The art is simple, in black and white, which adds to the stark horror of the US incarcerating its own citizens (and those to whom they refused citizenship outright) because of their genetics. George has some fond memories of the time in the camps, simply because his parents worked so hard to make that true and also because children are remarkably adaptable and will find ways to be children even as their countries incarcerate them in concentration camps. His experiences are slightly less stark than those illustrated in Farewell to Manzanar: A True Story of Japanese American Experience During and After the World War II Internment by Jeanne Wakatsuki Houston and James D. Houston. Ms. Wakatsuki Houston goes into greater detail about the terrible conditions and lack of food in the camps she was forced into, and the terrible reality of leaving the camps- having nowhere to go, with former neighbors having stolen all of the possessions the family had been forced to leave behind. George Takei does go into the family’s post-camp experience; they were homeless for a time and had to rebuild their lives from absolutely nothing.

I’m glad this graphic novel exists. They Called Us Enemy and Farewell to Manzanar are the only two books I’ve read on the internment of Americans of Japanese descent, and I know I need to read more (I welcome your recommendations in the comments, as always). I wish this were better taught in schools- my school did a surprisingly good job when it came to teaching about things like race and injustice, but while these concentration camps were mentioned, the subject was kind of glossed over, and I feel like I wasn’t properly educated on this when I was younger. It’s something I’ll make sure that my daughter knows about more fully as she grows; it’s shameful and disgusting that this even happened, but it’s worse that we apparently learned nothing from it and continue to perpetuate similar horrors.

They Called Us Enemy is a quick read, but it’ll stay with you, and hopefully it’ll inspire you to speak out against injustice. We’re not obligated to complete the work, but neither are we free to desist from it.

Visit George Takei’s website here.

Follow him on Twitter here.

fiction · YA

Book Review: Someday We Will Fly by Rachel DeWoskin

Don’t we all go through book lists to make ourselves feel better? 30 New Books You Can’t Miss This Year! 10 YAs That Will Make You Cry! 23 Books That Will Murder You In Your Sleep If You Don’t Read Them Immediately!!!!! (Okay, maybe not that last one.) And I think a lot of us have been doing more adding to our TBRs than reading, whether that’s because we can’t focus as well right now (yes) or we just don’t have as much time to read at the moment (also yes). Browsing through one of those book lists was how I learned about Someday We Will Fly by Rachel DeWoskin (Viking Books for Young Readers, 2019). The brief description said that the book was set during the Second World War and told a fictionalized tale of the Shanghai Jews, and my brain went, “…the what now???” This was something entirely new to me, and I had to know more.

Lilia and her family, circus performers, are set to flee the persecution of 1940 Warsaw when their plans go awry and Lilia’s mother gets separated from the rest of the family. Knowing that their lives are on the line, Lilia and her father and sister must continue their journey to China, hoping Mama will continue on behind them as they sail to Shanghai in search of a place they can live in safety. Shanghai is under Japanese occupation, but the Jewish community that has fled there is grateful for any place that will take them in. Existence there is bleak and difficult: jobs are almost non-existent, food is scarcer than that, hunger is a constant companion, and fears about the future and worry over whatever happened to Mama never end.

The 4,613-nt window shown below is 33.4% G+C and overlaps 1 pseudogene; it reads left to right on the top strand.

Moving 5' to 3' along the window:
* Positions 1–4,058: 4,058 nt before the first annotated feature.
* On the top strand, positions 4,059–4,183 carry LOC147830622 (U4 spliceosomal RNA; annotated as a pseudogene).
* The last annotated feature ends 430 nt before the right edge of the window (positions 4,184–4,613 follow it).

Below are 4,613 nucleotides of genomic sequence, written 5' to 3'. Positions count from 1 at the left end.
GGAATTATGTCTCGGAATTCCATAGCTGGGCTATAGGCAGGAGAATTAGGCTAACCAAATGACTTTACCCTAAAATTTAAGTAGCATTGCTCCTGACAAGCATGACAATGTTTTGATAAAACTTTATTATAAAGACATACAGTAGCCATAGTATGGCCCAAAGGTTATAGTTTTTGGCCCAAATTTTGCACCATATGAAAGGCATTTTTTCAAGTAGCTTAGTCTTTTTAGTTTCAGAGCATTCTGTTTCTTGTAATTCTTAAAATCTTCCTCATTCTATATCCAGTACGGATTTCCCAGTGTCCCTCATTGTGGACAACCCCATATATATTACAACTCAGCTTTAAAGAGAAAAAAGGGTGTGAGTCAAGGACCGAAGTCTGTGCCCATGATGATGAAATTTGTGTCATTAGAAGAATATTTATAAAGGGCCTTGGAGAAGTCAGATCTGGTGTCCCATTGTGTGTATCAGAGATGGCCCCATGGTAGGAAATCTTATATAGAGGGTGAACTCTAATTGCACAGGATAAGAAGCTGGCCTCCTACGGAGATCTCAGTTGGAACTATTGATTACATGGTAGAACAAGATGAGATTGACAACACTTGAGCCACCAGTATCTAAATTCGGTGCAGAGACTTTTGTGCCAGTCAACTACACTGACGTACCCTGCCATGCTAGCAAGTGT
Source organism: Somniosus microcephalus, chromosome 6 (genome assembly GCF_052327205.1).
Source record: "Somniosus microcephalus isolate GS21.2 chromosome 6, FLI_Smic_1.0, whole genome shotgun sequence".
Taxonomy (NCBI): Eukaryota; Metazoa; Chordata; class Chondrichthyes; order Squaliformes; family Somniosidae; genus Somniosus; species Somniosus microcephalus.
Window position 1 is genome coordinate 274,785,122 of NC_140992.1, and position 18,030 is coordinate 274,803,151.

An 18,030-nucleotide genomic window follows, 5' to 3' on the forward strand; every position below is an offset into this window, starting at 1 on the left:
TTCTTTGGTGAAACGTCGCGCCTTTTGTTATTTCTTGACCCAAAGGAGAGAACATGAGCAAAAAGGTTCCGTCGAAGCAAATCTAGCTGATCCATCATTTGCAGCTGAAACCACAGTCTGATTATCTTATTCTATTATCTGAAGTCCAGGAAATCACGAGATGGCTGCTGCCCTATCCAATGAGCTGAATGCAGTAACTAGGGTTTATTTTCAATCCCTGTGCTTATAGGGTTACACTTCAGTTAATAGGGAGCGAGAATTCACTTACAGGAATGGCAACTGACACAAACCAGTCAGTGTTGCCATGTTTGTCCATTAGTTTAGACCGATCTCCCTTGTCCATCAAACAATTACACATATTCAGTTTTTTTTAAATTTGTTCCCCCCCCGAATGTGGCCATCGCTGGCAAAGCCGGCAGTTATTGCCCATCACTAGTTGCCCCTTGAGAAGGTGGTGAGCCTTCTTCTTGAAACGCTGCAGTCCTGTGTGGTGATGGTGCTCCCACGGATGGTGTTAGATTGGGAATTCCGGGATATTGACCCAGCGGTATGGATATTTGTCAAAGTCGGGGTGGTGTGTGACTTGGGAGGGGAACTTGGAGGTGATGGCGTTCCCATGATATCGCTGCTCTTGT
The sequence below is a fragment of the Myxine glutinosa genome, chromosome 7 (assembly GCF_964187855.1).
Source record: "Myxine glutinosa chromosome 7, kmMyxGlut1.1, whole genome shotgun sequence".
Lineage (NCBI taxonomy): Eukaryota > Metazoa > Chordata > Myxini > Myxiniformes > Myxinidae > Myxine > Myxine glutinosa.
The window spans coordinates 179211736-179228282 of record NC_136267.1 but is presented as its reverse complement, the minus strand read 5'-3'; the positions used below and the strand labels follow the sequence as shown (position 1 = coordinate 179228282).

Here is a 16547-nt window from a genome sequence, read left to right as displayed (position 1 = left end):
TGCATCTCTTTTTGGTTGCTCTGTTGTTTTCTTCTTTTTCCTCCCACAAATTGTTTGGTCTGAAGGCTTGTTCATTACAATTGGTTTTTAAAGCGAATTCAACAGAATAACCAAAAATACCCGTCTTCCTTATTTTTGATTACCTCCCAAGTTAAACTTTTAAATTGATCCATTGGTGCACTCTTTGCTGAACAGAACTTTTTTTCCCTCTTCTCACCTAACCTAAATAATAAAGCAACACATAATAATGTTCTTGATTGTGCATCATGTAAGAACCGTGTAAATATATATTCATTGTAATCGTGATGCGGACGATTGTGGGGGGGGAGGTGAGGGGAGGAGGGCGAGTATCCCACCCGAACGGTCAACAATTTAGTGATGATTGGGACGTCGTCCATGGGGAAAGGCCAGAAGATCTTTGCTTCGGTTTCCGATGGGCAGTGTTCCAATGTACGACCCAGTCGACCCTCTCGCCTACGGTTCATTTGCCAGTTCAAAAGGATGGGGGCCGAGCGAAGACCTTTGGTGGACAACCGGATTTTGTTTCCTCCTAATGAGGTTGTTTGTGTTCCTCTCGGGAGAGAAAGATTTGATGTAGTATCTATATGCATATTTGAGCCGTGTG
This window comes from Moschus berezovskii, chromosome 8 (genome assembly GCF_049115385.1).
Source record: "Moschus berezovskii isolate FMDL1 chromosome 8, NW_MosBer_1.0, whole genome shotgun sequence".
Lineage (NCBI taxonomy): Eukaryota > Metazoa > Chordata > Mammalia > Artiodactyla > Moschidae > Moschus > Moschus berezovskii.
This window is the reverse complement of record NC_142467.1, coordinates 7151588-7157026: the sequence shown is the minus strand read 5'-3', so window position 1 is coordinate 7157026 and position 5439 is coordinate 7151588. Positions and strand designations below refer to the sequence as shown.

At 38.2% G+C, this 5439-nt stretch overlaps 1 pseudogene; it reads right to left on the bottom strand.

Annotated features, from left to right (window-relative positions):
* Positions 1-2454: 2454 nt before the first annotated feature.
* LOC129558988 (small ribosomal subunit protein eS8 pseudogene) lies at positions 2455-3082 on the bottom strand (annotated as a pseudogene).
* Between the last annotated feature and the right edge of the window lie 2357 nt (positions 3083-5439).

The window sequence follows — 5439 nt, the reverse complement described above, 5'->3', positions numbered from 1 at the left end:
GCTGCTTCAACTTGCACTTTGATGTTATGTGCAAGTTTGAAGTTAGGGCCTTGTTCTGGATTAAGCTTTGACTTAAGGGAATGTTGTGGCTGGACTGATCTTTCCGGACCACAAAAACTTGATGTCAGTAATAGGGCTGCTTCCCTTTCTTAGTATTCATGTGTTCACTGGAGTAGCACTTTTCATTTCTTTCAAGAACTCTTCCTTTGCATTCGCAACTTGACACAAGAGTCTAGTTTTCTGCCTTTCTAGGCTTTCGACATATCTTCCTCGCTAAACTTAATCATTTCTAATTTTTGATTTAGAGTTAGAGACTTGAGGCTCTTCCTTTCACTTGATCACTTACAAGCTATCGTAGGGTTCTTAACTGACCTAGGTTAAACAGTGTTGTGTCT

But there are small joys to be found amidst the heartbreak and fear. Lilia’s friendship with Wei, the Chinese boy employed to clean her school, is a bright spot in the darkness, and the connection she makes in a desperate search to make money for her family ends up resulting in an unexpected miracle. Lilia’s broken-up family is far from home, struggling to survive with every breath, but their story isn’t to be missed.

Y’all. This story is bleak. The poverty Lilia’s family suffers is enormous, to the point where you’ll feel something like survivor’s guilt if you eat while reading this. The conditions they live in are foul and oppressive, and they’re uncomfortable to read. It’s important to bear witness to this kind of historical pain, though, so don’t skip this one. Put it off for later if you need to, when reading may be easier, but put it on your TBR, because Lilia’s story is based on real Jews who fled to China during the brutality of Hitler’s regime. It’s a remarkable history I’d never known anything about, and I’m glad I know more now. It’s just not an easy read.

Lilia’s relationship with her little sister Naomi is sweet. Naomi is young but already highly delayed at the start of the story; the trauma the family endures doesn’t help, but Lilia’s care of her never wavers. And Lilia’s friendship and slight crush on Wei are adorable. There are plenty of tense moments in the story, however, including multiple deaths for a variety of reasons, and allusions to sexual assault. There’s also a deeply heavy scene near the end of the book that broke my heart as a mother, but I don’t want to give away any spoilers. It’s a painful, complex story, but one that deserves to be heard.